A primary topic of discussion we have engaged in this class is reality, and more specifically, something that can, and has been consistently altered to serve another purpose.
In Unit 3, we were reviewing Susan Sontag’s Regarding the Pain of Others in which we connected photographs to how we as people approach the truth in the Rwandan Genocide. Sontag writes about the power photographs possess in capturing a detailed element of reality. Although photographs can capture the details of a moment, they only provide a single, limited view of the real world. Sontag argues that a photograph has the properties to carry a message which can be geared towards an audience. With a caption, a photograph attains a deeper meaning, creating a narrative that may have never been visible prima facie. In doing so, a photograph is given power capable of swaying an audience in whatever way the author wishes (for more, see my research paper). With that said, Sontag poses this question regarding: does capturing a reality truly capture the world in its realness? In Mathematics, this is the equivalent of asking if the slope of a single point on a curve defines the slope of the overall curve. It is the same to ask in Music if a few sad musical notes define the overall mood of a song.
German painter Gerhard Richter argued in an interview that a photograph is a representation of what has happened. Richter stated that photographs document a perspective of the moment as it happens, but a photograph does not capture the moment in its complete form. Therefore, a photograph is an incomplete depiction. However, Richter mentions that consistencies in reproductions of a moment, such as many photographs from different people allow someone to develop a more complete understanding of what the of an event reality was. This statement made me think of scene Kurt’s press release in which he talks about consistency in terms of understanding reality, how many photographs were used to create the October 18, 1977 series.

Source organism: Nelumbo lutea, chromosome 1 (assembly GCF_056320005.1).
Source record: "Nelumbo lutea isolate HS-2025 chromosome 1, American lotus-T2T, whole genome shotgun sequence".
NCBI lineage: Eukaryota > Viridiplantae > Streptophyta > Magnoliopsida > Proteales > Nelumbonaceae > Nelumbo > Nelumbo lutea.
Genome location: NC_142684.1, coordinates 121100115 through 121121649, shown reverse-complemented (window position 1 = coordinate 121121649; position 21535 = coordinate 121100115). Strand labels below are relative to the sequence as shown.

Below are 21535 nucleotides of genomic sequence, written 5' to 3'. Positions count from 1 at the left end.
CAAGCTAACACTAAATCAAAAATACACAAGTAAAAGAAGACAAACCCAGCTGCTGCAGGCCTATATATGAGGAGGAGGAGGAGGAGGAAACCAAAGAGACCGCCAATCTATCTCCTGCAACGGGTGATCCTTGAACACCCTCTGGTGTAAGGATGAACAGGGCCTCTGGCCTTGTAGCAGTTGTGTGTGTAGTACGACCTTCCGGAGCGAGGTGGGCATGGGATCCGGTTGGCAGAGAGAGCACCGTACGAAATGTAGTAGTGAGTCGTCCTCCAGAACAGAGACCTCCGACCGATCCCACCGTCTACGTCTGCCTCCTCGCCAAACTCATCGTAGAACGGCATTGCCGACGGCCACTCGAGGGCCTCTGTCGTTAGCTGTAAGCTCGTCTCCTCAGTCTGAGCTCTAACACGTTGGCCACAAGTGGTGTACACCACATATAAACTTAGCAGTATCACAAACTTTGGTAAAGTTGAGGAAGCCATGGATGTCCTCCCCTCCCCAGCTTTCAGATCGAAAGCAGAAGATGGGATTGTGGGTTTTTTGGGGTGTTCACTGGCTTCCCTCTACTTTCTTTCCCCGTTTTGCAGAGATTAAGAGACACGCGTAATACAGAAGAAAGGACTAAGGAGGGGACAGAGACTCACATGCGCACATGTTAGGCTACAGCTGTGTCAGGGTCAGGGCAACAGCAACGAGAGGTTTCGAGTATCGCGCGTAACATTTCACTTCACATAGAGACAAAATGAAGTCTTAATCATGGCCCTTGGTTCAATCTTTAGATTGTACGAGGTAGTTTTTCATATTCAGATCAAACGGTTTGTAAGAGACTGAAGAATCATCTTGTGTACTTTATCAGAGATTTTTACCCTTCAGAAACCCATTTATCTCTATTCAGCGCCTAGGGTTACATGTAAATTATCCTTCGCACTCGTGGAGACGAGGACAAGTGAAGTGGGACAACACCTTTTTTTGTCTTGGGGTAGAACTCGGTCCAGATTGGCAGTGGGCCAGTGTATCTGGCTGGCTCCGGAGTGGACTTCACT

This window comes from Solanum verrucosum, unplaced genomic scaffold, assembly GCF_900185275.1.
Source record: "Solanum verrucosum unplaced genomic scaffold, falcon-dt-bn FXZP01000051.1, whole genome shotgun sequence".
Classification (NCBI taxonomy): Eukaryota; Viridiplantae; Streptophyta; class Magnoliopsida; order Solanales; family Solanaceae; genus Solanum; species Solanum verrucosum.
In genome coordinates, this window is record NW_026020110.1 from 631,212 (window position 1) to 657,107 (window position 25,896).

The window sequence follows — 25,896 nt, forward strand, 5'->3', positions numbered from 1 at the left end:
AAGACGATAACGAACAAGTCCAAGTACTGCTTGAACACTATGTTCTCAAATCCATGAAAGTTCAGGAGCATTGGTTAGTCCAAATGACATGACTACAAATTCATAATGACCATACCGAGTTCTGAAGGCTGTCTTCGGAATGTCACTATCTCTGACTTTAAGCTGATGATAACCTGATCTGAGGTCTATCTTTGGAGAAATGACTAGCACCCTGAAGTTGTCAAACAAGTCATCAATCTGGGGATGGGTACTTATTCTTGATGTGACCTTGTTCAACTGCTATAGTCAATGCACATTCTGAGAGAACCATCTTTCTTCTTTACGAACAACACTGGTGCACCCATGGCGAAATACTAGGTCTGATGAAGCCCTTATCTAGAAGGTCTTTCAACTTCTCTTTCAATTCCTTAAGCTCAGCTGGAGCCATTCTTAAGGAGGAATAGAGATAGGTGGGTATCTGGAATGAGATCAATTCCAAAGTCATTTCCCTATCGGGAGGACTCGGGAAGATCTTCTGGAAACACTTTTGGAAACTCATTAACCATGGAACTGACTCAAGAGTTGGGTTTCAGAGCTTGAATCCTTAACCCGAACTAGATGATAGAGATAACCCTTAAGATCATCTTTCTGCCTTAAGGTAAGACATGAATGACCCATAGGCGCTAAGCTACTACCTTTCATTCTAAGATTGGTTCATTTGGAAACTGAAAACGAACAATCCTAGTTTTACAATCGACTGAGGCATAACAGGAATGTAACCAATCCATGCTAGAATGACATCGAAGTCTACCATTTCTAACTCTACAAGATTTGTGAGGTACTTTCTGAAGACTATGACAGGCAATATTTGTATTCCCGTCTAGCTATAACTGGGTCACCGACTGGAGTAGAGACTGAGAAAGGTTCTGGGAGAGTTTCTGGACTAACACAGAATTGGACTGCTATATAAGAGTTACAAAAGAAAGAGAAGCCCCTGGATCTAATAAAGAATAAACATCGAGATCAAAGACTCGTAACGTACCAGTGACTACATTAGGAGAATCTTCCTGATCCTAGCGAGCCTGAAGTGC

As I watched Never Look Away, I was talking to a friend, discussing reality in terms of proofs in science. In science, the concept of reality is very complicated. It is possible to have an amount of consistent empirically-based evidence that can allow someone to support a claim, say gravity, with a degree of confidence; however, it is impossible to scientifically prove that gravity exists since this would argue that a claim is absolutely true in all possible circumstances. As humans, it is impossible to measure or calculate all variables since many are outside the bounds of our understanding. Due to the inability to predict every event, there is always room for a claim to be disproven––in which our case with gravity could be considered false. As a result, theories follow a model that allows for experiments to be replicated; therefore, allowing consistency in the data for people to be convinced and accept a claim as reality. In science, the best theories are the ones that last the longest and cover the most ground without being disproved. Theories work well in science because they are capable of describing the world and humanity: dynamic and ever-changing, basing its claims on consistencies and patterns wherever we go. The same is said with understanding society and people. The more you read and research something, the better of a grasp you will have on the complete truth. Every reality is consistent.